In the Super Bowl era, the New York Giants have won it all when they have gotten this far.
The Giants are the surprise team of the NFL's final four, still the underdog at home for Sunday's NFC title game with Minnesota. History says, however, that when the Giants get this close to the conference title, they close the deal.
In 1986, hardly an outsider, the Giants were 14-2, easily the league's best mark. They won their final nine regular-season games, finished 8-0 at home, had a dominating defense and solid ball-control offense.
And they went unchallenged in the NFC playoffs, routing the 49ers and Redskins, before winning the Super Bowl 39-20 over Denver.
Four years later, with a similar team, they went 13-3, but were an underdog at San Francisco in the NFC title game. The Giants won 15-13 on five field goals by Matt Bahr, then upset Buffalo 20-19 in the Super Bowl.
Not a bad resume: two shots at the big game, two trips to the big game, two Super Bowl championships.
``I've spoken to the players about not focusing on the Super Bowl,'' Giants coach Jim Fassel said. ``Obviously there are four teams left, and everyone has got to be answering the same questions: `What about the Super Bowl?' Timeout.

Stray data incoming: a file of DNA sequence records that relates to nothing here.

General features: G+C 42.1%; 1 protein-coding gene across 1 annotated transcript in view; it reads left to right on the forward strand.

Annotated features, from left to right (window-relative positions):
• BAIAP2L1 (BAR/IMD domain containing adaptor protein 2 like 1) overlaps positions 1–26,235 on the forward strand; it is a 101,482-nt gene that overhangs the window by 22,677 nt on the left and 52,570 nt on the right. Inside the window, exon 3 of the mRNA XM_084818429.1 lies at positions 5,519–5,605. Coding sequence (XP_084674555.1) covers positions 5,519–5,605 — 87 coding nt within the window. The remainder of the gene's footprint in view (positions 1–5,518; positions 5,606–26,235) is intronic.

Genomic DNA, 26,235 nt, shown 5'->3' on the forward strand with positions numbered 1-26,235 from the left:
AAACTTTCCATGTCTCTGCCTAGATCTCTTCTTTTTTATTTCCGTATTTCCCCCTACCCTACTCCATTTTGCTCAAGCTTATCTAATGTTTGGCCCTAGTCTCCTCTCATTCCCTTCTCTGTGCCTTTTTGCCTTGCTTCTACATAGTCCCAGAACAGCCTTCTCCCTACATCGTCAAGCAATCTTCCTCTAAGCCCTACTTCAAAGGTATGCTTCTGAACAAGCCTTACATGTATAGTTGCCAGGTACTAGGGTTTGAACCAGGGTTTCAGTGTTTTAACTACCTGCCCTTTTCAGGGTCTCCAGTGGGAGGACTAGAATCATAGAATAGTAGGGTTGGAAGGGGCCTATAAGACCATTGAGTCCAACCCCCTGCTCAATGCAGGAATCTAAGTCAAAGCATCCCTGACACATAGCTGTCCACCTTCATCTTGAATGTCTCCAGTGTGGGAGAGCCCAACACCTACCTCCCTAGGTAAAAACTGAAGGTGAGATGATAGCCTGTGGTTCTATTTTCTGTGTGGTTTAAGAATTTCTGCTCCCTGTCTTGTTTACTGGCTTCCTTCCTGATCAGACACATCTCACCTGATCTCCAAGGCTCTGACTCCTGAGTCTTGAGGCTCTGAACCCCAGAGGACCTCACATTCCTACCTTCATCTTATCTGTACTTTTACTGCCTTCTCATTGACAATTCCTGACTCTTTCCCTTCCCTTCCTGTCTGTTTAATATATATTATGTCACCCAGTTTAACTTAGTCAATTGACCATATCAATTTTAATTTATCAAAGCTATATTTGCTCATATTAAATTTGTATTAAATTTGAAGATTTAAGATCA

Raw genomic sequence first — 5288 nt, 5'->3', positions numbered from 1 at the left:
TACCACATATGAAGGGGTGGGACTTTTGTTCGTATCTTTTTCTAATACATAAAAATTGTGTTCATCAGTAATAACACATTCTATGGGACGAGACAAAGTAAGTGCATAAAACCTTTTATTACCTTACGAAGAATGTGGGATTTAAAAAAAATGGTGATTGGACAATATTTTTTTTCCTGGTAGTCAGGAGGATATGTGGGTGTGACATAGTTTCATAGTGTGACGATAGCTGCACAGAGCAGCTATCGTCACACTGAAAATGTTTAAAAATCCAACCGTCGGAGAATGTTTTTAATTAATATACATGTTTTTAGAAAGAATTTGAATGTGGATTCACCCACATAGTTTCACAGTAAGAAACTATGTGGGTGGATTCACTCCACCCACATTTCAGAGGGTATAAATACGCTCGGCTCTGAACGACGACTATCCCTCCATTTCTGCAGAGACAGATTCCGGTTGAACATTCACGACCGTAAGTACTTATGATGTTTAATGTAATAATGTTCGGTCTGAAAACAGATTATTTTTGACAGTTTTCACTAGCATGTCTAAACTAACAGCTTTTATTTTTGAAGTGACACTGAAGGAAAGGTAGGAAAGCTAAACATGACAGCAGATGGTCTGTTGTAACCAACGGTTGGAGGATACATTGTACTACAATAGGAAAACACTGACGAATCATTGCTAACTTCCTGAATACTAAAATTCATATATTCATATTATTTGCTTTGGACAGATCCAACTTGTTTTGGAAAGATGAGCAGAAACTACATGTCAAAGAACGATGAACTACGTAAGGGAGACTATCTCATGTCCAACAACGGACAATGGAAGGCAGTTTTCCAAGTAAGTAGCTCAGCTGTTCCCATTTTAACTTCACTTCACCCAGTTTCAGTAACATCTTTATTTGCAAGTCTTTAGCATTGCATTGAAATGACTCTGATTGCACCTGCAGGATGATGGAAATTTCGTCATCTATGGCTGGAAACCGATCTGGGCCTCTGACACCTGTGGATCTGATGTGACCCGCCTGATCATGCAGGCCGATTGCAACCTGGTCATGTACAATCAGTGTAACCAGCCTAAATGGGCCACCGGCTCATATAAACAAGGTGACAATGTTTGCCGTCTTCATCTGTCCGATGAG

``We are focusing on the title game of the NFC. ... We have got to take care of this one and not stub our toe.''
Stubbing their toe would be easy enough against the high-powered Vikings, who looked very strong in beating New Orleans last weekend. But the Vikings (12-5) blew home-field advantage for this game by losing their last three during the season, while the Giants closed with five straight victories to seize the role of host.
In each of their previous journeys this far, the Giants also finished out the schedule strongly, then kept right on going.
``You have to play consistently well over a long period of time to get where we are now,'' Fassel said.
The Giants (13-4) aren't mistaking how far they've gotten. They know this is not Tampa on the final weekend of January. It is the last step to getting there.
``We have a big hurdle in front of us, and I don't even know what's behind the next hurdle,'' linebacker Jessie Armstead said. ``You've got to go out and prove people wrong every week at this time of year. They've probably got the best offense in the league, but this week it's going to come down to who wants it the most.''
That's silly, of course. The Vikings, who have lost all four Super Bowls they've appeared in - the last time in 1976 - are plenty hungry. Just two years ago, Gary Anderson, then an All-Pro, missed a clinching field goal in the NFC championship game and Atlanta rallied to stun Minnesota.
So the Vikings don't have any less desire to be champions than the Giants. And, like the Giants, they aren't likely to be looking ahead.
``I'm not afraid for our guys to say the words `Super Bowl,''' Fassel said. ``I just don't want all the questions to be about the Super Bowl. We've got a big game this week.''